Thirty years ago, on January 1, 1984 my work life took a new turn.
|The original Regional Bell Operating Companies ("Baby Bells") included Ameritech, Bell Atlantic, BellSouth, NYNEX (New England/New York), Pacific Telesis, Southwestern Bell and US West. In 1997 Bell Atlantic acquired NYNEX, and in 2000 acquired GTE and became known as Verizon. I retired in 1998, just after the NYNEX acquisition but pre Verizon.|
I was selected to fill a newly-created job on the Bell Atlantic Headquarters staff in Arlington, VA.
This meant no more commuting from my home in Northern Virginia to the Maryland suburbs, where I had worked on the C&P Telephone Group Headquarters staff since 1977.
No more commuting across the Potomac River via the I-495 Beltway.
No more getting stuck for hours behind wrecks on the Potomac River bridge.
They chose me to be Forecasting Manager in the Capital Management Division because of my experience in all areas of forecasting and ability to communicate with upper management about the results. Forecasts were an important input to the company's capital budget and engineering processes.
I served on a number of inter-Bell company task forces and committees that were redesigning the provisioning, engineering and capital management systems. In the early years after Divestiture the former Bell companies jointly funded and cooperated with one another on a wide variety of infrastructure and standards bodies.
It turns out that January 1, 1984 was the midway point in my telephone company career (1969-98).
I began work in November 1969 as Assistant Manager C&P's Fairfax, VA Business Office. I had just completed my active duty with the US Navy. I retired in August 1998 to begin a new life in Nashville.
The Bell System and its logos evolved over time.
I witnessed a revolution in back-office technology. When I began work, the company was using WW2 electromechanical technology. Typists in the Service Order Bureau used model 28ASR and 35ASR teletypewriters to cut paper tape, which was fed into readers that sent the pulses over dedicated multi-leg hardwire circuits to central offices, traffic centers and the central billing office in Richmond.
As a new employee I was given a tour of our new billing computer in Richmond, which took up a floor of an office building. The computer room was built on an elevated floor, beneath which snaked thousands of wires. The room was cooled to about 60 degrees in order to prevent the computer from overheating. It was an IBM 360 with 16K of RAM. Customer account data was contained in racks of punch cards, which would be rolled down the hall for each day's billing. Toll (long distance) records was captured in each central office by punch machines, which produced rolls of punched paper tape that were picked up each night and taken to the billing center in Richmond. The computer was used to merge the toll records on paper tape with the customer accounts on punchcards to print the bills on line printers, which were torn down, stuffed into envelopes, stamped and mailed. Bill stubs for each account were sent to each business office where they were kept in large tubs beside each Service Representative's desk.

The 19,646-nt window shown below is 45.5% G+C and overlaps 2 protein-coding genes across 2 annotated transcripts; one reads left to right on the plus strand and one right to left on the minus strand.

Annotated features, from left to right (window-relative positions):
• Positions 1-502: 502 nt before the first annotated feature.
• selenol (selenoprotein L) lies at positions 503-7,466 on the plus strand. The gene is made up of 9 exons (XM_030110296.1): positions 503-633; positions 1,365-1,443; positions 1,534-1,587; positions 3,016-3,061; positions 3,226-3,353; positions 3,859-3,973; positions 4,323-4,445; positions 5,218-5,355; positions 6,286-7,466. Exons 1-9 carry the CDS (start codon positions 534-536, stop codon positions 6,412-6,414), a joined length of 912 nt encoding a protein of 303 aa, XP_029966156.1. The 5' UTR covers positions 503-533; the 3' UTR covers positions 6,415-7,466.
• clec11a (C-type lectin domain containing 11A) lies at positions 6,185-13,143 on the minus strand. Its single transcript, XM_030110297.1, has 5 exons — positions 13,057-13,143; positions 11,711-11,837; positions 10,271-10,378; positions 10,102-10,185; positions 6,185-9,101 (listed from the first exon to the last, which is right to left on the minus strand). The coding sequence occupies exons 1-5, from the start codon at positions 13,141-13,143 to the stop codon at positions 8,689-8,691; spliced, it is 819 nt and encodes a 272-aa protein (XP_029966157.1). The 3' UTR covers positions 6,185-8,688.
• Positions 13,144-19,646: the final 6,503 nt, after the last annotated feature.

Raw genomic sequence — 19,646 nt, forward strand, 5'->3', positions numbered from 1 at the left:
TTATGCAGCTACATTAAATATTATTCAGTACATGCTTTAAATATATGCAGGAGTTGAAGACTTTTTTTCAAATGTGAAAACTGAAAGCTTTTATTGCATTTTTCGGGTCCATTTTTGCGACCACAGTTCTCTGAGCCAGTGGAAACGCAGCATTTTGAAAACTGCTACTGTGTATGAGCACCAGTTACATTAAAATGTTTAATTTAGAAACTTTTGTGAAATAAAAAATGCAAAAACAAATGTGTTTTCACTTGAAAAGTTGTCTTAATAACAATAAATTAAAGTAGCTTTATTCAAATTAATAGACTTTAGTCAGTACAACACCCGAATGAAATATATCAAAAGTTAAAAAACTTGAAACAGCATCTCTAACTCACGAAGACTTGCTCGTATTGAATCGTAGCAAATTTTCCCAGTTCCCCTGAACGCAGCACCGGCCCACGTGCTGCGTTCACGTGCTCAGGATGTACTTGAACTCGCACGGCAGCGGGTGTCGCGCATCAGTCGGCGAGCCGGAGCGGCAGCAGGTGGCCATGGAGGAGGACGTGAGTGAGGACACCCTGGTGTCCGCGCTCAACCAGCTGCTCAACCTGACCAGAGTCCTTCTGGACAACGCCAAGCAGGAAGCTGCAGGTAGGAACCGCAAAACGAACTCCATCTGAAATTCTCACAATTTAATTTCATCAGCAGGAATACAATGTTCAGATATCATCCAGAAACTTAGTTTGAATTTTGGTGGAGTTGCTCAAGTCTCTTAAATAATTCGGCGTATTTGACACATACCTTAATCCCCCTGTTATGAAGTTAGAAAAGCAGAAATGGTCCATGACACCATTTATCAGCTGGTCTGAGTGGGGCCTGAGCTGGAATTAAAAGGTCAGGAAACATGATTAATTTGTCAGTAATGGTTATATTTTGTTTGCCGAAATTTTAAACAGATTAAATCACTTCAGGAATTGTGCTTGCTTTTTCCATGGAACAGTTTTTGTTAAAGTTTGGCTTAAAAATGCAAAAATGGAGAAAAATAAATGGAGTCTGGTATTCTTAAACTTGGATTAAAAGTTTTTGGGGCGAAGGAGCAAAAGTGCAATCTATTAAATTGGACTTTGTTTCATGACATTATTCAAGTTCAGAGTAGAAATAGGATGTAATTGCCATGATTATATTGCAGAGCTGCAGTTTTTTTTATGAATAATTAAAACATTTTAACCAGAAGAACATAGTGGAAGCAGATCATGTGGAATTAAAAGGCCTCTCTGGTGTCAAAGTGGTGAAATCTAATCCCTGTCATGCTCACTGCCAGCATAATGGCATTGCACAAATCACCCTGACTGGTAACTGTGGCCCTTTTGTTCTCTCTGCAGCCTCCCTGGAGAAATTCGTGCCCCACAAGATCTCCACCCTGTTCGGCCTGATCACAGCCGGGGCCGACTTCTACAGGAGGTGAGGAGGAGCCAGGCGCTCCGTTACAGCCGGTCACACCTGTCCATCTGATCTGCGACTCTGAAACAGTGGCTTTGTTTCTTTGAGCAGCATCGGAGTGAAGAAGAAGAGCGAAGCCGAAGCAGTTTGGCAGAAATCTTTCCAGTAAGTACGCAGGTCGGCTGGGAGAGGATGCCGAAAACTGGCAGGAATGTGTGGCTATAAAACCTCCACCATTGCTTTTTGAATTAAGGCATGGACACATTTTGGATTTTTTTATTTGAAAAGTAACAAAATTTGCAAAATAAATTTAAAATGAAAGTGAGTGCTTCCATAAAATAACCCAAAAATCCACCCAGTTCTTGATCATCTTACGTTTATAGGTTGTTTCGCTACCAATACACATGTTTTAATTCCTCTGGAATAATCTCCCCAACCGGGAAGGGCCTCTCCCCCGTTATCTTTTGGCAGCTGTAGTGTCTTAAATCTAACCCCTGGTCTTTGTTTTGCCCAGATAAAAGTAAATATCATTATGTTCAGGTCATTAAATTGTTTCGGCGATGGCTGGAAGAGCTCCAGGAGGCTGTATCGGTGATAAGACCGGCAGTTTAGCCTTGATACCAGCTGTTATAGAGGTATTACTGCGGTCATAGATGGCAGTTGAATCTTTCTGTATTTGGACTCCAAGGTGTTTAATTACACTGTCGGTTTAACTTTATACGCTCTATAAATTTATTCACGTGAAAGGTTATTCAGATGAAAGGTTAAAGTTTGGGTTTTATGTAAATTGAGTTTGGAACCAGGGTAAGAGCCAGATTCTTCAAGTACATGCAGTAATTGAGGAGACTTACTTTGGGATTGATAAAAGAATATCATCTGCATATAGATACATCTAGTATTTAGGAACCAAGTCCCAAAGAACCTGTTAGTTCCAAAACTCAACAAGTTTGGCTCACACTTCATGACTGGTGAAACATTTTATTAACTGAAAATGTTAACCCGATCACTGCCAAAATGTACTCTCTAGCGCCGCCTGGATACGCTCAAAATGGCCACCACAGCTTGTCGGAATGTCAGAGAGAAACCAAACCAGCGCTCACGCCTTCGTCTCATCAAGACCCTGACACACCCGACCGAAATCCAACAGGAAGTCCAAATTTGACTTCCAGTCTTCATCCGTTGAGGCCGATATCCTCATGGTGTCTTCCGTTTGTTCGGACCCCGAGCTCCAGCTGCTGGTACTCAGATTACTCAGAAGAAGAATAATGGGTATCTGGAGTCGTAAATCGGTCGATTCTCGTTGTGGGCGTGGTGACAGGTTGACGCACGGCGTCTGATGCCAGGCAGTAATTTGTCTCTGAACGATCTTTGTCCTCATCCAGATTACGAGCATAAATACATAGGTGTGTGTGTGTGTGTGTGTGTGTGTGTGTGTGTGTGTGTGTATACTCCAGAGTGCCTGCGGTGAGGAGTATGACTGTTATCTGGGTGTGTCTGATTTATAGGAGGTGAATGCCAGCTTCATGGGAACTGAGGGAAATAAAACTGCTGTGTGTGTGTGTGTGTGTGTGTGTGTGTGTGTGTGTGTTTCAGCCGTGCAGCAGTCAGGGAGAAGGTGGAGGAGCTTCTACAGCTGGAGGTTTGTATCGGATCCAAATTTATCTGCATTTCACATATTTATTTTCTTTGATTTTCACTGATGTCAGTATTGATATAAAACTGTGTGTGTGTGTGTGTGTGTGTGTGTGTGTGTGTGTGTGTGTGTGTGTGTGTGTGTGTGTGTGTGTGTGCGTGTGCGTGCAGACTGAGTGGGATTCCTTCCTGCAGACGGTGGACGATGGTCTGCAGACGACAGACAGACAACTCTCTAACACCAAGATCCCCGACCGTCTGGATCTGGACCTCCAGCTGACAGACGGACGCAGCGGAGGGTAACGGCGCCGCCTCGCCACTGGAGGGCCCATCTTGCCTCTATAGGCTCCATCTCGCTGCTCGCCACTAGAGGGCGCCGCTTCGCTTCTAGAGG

The new guy always gets assignments like running the UGF (Now United Way) campaign. I took it seriously and achieved 100% participation in 1970.
My first big assignment was to design a new business office for our 75-person operation and move the existing operations to the Memco Building at Fairfax Circle over a weekend, without any lapse in customer service. After months of careful preparation, everything went like clockwork, and the first call came in on Monday morning to the new office. I designed pneumatic tube and conveyer belt systems to transport orders to and from various parts of the operation. I performed time and motion studies in order to lay out the office for maximum efficiency. In 1971 an Engineering edict from WW2 was still on the books that forbade company offices from installing Touchtone for employees. The policy was put in place to save precious resources for the war effort but was clearly out of date. I was able to demonstrate the economics of Touchtone by measuring the additional time it took for a Service Representative to dial 7 and 10 digit numbers using a rotary dial compared with a Touchtone set, then calculated how much money Touchtone would save in terms of loaded employee salaries. I took these pictures shortly after the move.
For 18 of my 29 years with the Phone Company I forecasted customer demand. From 1972 to 1977 I was a Local Area Forecaster, estimating future telephone demand for small areas of geography in the Northern Virginia area. My area was inside the Beltway to the DC line, north of Rt. 7 to Loudon County and east of I-95 south to Woodbridge. The engineers needed an estimate of future demand so they could build expansions required to meet future demand in an efficient and timely manner.